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Podcast 2019
Middle Kingdom Podcasts (2005-2017)

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The Language Company
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Small paper gifts open doors


Settling into the flow of the street, city, parks, lakes, and people. It's a joy.

Irony of remembering arriving about a year ago in Jakarta from Turkey. How, during the long flight I studied packaging, how plastic wrap and tin foiled meals are air tight and require a degree in engineering to open them without spilling the contents everywhere.

Miles of tourists waited to have their passports stamped so they could get to Balinese temples, massage parlors and blue-green waves of laughter along some forgotten coast. Where palm oil plantation owners destroy the rain forest so women have sweet facial cosmetics. Where poor farmers kill elephants with poison laced pineapples for the black market ivory trade. Where people spend more time looking back than forward.

How the young immigration man asked me, "Do you have a return ticket?"


"Come with me." He led me to a desk where he talked to another man. My school employer had failed to tell me I needed a return ticket - they assumed I would be stopping in Singapore for a visa but this was never explained. Clearly.

They talked. The man returned. "You need a ticket out." I took my passport from him, opened it and put a $100 note inside. "Will this help?" His eyes brightened, meaning yes. Money talks.

He returned to the box office, whispered to a colleague stamping tired expectant tourist faces and led me down the hall toward immigration officials. We passed rows of people waiting for their final turn at Stamp Entry Verification Headquarters. He went to an important man sitting in his cubicle staring at a computer. Mr. Big.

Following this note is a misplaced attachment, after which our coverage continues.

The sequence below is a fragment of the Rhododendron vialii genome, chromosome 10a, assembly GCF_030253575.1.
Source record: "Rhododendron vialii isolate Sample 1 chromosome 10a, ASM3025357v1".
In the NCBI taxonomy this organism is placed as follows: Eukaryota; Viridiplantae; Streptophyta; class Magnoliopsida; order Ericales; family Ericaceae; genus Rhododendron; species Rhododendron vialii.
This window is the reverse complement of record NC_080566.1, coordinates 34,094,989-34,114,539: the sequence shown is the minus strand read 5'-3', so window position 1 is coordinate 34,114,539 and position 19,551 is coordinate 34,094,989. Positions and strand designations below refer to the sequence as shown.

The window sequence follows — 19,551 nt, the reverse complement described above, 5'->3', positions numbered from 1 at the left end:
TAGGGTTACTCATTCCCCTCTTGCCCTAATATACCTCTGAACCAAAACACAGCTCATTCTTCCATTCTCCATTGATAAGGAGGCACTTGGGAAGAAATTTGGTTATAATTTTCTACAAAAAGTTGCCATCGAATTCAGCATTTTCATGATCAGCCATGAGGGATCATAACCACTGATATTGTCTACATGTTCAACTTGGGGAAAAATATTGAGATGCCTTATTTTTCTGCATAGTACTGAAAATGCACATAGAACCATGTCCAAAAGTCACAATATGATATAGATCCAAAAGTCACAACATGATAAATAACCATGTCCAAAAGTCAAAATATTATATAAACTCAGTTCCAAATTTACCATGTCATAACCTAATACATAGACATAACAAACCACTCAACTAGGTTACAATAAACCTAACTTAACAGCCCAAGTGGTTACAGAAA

"Go through and wait there," he said, pointing to the free zone. He handed my passport to the man, they talked, the official stamped my document and returned it to him. He walked over, handed it to me, smiled and said, "Welcome to Indonesia."

"Thank you for your help. Goodbye."

When I shared this memory with the woman in charge of administration for foreign teachers she smiled, "Yes, that's the way things are done here."

So it goes.





How does it feel in hot, humid, steamy Hanoi? Delightful. 

It's the poetry of the street. Diversity of life's energy. Fascinating documentary of modern tribal realities. Blond backpackers wear rubber flip-flops. Hard going through the mud and meadows of reality. Influences and migration. 

Ha Noi Handicrafts is a fine place with friendly people. Feel free to see their site:

I am Anon-o-mouse. Enjoy fresh tea near the lake at dusk. Dancing yellow lights. Fish are jumping. 

Massage away your tension, anxiety, fear. Practice sitting and walking and breathing like a monk. Calm, serene and spine. This is a quiet simple dignity. 



Travel Monk


From the Temple of Literature to temples, art, the street. Delightful. Get a manicure and a facial after a day of exploring. Circumvent the planet with clean skin. Peal it all off. Shed old memories, dreams and potentials.

West lake - Ho Tay or Lake Mist or Big Lake. Legend: in the 11th century a Vietnamese Buddhist monk provided a great service to emperor of China. He received bronze, made a huge bell, rang the bell and a Golden Buffalo Calf in China, thinking it was his mother ran south and trampled the site turning it into a lake. 

The Pho Lin pagoda is on a estuary on the northern shore in an area called Quan Thanh. It was recommended to me by Tran, the manager at Just Massage where I enjoyed a 90 minute shiatsu workout.

Pristine. No traffic. Water. Dragons. Lovely murals. Female monks sweep leaves. Burial chambers in shade. 

Museum of History has a small petri dish filled with carbonized rice. Hunters and gatherers sweep in from southern China. Humans live in caves. Discover fire. Make stone bladed tools. Weave bamboo clothing. Use clay to make pottery. 




Temple of Literature


Sitting down in Hanoi. Before dawn Hoan Kiem Lake is tranquil.

Hundreds of residents walk the circumference, practice tai-chi, stretch, meditate, lift weights, play badminton, read morning papers, chat with friends, and relax. Women spin red fans as their teacher watches, instructing them in movement. Dance.

The Jade Mountain Temple sits on an island in the lake accessible by a narrow red bridge. Turtle Tower stands on a small island in the center of the lake. Orange light dances off the surface.

I walk to the Temple of Literature. Founded in 1070 as a Confucian temple and established at the first university or Imperial Academy in Vietnam in 1076. 






A simple joy is being in Hanoi savoring delicious Chinese tea.

I am liberated from tolerating the tyranny at a private Catholic school in Jakarta. I completed my penance. A beautiful universe.

It feels fantastic to be back in the University of the Street. So it goes.